Most of the comments I see on blogs and social media about the sudden resignation of PAP member of parliament David Ong have a tinge of schadenfreude. “Karma’s a bitch” is a popular phrase. It points out how the People’s Action Party’s 2012 hounding of the Workers’ Party for its then-MP Yaw Shin Leong’s extra-marital affair has boomeranged on themselves, not once but twice. In 2013, the PAP’s Michael Palmer fell from grace for the same reason, and now it is the turn of their MP for Bukit Batok, David Ong. Continue reading ‘White is a superior colour, all the rest is dirt’
My mind wanders a lot. There have been idle moments when, presented with a slice of birthday cake on a plastic or paper plate, I have wondered about the environmental-friendliness of the plate. Reading about Joe Nguyen’s travails in getting his Tesla model S licensed in Singapore, I started to wonder about cake on disposable plate again. Continue reading ‘Tesla: new technologies need new ways of thinking’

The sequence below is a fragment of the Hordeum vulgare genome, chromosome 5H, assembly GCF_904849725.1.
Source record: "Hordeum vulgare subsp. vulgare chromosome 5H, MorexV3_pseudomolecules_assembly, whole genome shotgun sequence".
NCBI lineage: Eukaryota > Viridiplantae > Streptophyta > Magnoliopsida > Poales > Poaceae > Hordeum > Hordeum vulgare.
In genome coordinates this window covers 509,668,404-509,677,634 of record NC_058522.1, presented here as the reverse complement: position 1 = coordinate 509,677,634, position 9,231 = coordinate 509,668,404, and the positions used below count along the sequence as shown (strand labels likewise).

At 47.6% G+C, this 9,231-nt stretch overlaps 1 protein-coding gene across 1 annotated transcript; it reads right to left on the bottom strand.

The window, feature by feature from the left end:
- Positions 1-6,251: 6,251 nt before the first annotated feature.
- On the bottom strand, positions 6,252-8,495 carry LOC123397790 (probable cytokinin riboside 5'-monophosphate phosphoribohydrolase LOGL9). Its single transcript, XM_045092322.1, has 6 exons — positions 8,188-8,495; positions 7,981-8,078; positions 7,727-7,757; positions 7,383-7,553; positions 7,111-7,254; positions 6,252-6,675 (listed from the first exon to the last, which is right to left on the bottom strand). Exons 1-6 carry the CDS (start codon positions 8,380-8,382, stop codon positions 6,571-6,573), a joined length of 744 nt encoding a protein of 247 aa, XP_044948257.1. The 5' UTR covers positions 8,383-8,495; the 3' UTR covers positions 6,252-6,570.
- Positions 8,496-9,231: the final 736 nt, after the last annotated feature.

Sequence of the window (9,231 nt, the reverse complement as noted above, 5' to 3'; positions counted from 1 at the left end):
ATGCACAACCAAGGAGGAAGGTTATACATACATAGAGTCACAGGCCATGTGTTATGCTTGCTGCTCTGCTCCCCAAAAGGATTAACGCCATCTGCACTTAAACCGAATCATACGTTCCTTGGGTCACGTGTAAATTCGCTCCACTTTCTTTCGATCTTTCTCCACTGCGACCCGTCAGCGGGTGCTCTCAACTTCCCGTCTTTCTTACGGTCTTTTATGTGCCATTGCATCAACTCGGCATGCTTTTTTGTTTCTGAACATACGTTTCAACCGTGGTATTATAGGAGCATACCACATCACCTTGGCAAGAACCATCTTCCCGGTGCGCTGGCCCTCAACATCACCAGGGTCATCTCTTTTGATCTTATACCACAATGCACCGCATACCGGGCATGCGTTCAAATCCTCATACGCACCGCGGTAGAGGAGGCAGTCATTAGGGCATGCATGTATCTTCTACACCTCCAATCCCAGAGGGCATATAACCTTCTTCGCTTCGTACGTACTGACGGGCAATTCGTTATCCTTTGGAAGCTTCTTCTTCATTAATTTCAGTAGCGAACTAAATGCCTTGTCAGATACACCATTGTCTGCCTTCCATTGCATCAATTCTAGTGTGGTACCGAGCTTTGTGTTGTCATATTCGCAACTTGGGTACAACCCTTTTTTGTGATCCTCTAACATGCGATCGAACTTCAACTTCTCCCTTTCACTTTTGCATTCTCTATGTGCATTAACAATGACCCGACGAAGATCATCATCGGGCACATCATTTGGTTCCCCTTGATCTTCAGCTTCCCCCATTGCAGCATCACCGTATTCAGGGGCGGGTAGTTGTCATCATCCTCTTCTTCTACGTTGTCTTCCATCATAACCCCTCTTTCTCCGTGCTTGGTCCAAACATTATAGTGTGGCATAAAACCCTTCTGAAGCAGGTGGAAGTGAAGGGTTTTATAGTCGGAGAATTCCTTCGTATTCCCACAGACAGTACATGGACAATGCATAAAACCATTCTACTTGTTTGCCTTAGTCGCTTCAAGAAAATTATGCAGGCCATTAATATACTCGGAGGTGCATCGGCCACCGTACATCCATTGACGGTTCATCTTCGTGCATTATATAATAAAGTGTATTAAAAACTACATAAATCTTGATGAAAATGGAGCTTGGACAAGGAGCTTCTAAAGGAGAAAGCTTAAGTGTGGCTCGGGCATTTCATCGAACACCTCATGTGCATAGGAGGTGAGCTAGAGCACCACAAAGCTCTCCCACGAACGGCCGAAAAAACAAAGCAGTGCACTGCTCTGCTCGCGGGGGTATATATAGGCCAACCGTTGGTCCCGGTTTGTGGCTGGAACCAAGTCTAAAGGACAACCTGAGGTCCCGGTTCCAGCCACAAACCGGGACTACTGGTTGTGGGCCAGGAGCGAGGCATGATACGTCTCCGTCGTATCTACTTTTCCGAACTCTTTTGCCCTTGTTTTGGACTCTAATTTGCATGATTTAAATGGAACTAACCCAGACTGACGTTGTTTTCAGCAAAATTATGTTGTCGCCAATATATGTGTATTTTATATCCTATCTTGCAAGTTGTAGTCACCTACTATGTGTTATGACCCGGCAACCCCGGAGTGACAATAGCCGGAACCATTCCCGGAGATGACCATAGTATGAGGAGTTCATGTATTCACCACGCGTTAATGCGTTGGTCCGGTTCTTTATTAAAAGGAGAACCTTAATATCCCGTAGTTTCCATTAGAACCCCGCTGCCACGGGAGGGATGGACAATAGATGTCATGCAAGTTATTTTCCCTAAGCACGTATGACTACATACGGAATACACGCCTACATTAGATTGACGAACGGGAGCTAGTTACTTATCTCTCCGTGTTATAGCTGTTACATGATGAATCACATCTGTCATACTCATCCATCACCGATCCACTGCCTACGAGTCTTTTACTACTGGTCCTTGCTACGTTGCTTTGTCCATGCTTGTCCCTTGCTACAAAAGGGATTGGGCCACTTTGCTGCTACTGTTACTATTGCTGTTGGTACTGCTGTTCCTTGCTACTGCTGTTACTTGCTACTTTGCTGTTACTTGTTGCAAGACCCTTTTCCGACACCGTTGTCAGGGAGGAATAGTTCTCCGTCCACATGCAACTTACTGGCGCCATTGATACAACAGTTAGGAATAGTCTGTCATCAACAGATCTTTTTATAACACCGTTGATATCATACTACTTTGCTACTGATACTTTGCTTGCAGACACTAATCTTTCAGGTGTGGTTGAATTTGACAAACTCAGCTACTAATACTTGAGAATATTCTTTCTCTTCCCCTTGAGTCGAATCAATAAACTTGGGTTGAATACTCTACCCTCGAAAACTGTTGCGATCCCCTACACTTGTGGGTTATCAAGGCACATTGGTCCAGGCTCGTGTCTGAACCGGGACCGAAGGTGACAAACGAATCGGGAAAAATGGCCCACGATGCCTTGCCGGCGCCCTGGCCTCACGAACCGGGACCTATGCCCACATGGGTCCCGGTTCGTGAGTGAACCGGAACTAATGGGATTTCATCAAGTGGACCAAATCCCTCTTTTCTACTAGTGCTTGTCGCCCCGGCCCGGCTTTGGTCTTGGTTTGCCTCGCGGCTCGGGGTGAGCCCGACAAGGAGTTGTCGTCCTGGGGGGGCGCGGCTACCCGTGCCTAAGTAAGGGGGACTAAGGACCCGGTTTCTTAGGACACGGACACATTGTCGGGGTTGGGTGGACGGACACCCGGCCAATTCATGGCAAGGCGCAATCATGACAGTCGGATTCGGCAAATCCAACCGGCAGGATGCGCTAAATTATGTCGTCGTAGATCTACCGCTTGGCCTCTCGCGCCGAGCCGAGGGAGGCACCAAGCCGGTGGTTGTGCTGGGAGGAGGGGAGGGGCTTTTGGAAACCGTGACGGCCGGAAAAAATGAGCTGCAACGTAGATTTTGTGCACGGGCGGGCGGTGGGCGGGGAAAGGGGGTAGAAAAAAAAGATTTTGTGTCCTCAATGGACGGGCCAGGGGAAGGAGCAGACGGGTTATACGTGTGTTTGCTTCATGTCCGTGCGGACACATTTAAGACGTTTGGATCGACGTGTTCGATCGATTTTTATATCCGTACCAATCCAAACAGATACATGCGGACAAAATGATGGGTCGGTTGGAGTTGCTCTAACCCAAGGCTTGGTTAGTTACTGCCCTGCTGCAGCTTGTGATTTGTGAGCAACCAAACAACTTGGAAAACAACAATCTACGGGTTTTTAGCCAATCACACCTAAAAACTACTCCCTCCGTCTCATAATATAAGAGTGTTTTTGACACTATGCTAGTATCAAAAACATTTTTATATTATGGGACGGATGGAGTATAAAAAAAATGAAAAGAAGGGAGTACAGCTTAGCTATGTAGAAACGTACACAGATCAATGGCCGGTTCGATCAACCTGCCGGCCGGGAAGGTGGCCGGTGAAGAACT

In his statement to Parliament on the 26 January 2016 death by apparent suicide of Benjamin Lim, law minister K Shanmugam referred extensively to video evidence when he presented what he called the facts. He said that closed-circuit television (CCTV) had captured the teenager making a detour to another block in the neighbourhood when coming home from school, and following a girl into a lift. Then he mentioned that CCTV within the lift provided evidence “showing what happened” without elaborating what exactly it showed. Continue reading ‘Benjamin Lim suicide: of video and subjudice’